The Shinto faith reminds us that we are always within nature. The walls we surround ourselves with in our houses may make us feel safe, but nature is still there within the house in the materials of the wall and the small creatures that live with us, even when we don’t intend to cohabitate. The key is noticing this and learning all we can about the nature of our everyday lives. Where is your city’s watershed? What kinds of plants grow at your house? What animals do you see on a regular basis? Learning everything you can about the nature of your everyday life can give you a better appreciation for the ways we need nature everyday, even when we forget.
  4. Challenge human supremacist notions when you hear them. From seeing our animal companions existence as being solely for our pleasure to talking about nature as if we are better than it, there are ways we reinforce human supremacy on a daily basis. The old dominion paradigm runs deep within our veins, the idea that nature is ours to do with as we please, and it’s extremely hard for those of us who are raised in the human supremacist paradigm to break our dominionist thinking.

    One way to challenge our thinking is to learn to recognize these patterns when they come up, both within ourselves and others, and challenge this thinking. This doesn’t mean you should start constant arguments with others (after all, everyone is taking their journey at their own pace), but, rather, ask yourself why you or someone else believes what they or you are thinking. Then ask what your sense of spirituality and your knowledge from the sciences tell you. Is this true, or is it a result of human supremacist thinking? Challenge yourself to see the world as it is, not as human supremacy tells you it is.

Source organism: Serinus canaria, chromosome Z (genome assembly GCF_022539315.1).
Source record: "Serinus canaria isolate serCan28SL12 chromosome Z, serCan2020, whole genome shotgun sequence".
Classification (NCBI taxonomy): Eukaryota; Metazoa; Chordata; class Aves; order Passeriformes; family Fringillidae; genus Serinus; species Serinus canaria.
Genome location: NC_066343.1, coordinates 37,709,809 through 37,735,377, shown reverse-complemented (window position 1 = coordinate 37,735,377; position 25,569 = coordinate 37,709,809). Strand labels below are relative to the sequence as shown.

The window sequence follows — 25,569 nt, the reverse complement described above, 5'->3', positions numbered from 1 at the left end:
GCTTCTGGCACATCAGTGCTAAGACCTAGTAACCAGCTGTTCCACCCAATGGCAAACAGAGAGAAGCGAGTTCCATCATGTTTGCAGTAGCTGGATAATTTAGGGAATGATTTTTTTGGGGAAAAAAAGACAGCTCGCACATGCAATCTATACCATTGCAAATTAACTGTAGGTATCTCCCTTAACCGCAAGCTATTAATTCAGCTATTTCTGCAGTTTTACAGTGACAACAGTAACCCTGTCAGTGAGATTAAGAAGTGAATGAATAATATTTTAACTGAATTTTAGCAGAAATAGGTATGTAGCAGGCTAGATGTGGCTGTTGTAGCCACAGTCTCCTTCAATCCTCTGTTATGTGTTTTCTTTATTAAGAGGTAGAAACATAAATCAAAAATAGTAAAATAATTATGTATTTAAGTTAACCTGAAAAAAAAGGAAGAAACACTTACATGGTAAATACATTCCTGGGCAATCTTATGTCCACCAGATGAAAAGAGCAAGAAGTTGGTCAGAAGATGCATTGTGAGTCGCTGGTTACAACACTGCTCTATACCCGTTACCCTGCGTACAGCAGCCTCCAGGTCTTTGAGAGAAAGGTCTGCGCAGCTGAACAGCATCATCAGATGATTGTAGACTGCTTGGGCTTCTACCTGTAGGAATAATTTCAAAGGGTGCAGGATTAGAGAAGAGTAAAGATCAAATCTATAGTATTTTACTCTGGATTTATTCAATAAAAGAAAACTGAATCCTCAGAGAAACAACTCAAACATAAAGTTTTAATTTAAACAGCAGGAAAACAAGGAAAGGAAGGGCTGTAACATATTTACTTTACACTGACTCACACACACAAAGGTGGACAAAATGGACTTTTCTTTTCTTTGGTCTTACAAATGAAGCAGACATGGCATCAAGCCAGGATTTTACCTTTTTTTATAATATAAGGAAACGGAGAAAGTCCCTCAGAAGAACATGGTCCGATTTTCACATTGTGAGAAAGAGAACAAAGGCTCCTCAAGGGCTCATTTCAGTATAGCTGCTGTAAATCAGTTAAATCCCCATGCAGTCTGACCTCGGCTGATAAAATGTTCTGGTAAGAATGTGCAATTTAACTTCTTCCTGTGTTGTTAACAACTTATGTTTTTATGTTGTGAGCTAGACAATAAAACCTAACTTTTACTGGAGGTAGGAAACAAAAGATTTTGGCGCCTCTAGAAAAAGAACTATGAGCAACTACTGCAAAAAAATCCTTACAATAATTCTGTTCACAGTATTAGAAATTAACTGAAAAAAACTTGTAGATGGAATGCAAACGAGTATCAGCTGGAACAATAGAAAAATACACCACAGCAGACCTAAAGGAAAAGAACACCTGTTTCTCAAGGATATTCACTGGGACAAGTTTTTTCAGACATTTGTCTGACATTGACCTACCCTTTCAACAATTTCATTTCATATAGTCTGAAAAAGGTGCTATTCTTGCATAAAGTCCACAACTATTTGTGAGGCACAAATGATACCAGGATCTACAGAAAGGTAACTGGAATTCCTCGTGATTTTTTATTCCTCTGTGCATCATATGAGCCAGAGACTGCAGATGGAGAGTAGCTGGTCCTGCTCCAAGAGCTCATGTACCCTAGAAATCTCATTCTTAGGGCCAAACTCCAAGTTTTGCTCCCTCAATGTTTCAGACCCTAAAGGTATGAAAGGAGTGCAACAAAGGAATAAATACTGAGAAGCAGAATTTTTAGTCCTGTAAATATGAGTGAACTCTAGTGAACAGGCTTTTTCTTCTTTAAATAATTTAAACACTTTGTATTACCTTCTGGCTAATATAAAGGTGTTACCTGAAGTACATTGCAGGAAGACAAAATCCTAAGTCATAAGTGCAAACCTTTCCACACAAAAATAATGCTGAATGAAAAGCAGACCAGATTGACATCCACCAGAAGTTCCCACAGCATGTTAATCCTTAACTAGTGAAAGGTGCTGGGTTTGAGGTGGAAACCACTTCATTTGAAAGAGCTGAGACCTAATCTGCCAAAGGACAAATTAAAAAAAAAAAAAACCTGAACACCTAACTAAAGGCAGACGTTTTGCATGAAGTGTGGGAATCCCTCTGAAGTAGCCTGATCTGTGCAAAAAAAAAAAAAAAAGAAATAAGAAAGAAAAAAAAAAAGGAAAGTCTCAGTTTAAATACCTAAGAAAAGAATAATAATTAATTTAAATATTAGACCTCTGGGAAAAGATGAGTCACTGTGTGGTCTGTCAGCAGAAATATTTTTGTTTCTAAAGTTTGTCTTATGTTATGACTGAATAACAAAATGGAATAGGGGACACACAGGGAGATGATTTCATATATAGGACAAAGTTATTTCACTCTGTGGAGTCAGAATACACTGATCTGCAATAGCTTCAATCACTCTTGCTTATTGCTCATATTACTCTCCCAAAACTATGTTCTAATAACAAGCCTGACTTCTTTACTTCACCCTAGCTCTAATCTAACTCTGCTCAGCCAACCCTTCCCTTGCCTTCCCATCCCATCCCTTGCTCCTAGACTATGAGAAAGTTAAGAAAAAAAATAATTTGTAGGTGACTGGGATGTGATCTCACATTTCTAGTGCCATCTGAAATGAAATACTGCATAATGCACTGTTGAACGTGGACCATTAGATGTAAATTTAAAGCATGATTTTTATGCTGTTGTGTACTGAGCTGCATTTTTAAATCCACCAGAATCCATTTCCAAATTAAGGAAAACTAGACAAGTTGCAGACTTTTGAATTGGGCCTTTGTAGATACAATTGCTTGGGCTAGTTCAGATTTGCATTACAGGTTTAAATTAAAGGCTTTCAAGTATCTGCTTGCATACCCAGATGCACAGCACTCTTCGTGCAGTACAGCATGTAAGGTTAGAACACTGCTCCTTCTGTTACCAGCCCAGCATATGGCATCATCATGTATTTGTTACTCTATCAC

5. Meet with an eco-spiritual companion. Solo work can be invaluable towards building your relationship with nature, but there may come a time when you get stuck and don’t know how to proceed. When this happens, meeting with an eco-spiritual companion may help to get you unstuck, challenging your thinking and offering new ways of being for your spiritual journey.

    Not all spiritual companions have training in eco-spirituality, nor are they even well-versed in human supremacy and its effects on both our world and spirits. Make sure to ask a perspective spiritual companion questions about how they view human supremacy and their relationship with nature. Ask about their own eco-spiritual practices. In this way, you can find a good eco-spiritual companion to journey with you as you develop your sense of humility in nature.

Of course, this list is only a beginning, and there are many ways to develop your sense of eco-spiritual humility. Do you have a favorite way of developing your relationship with the universe? Let me know in the comments below!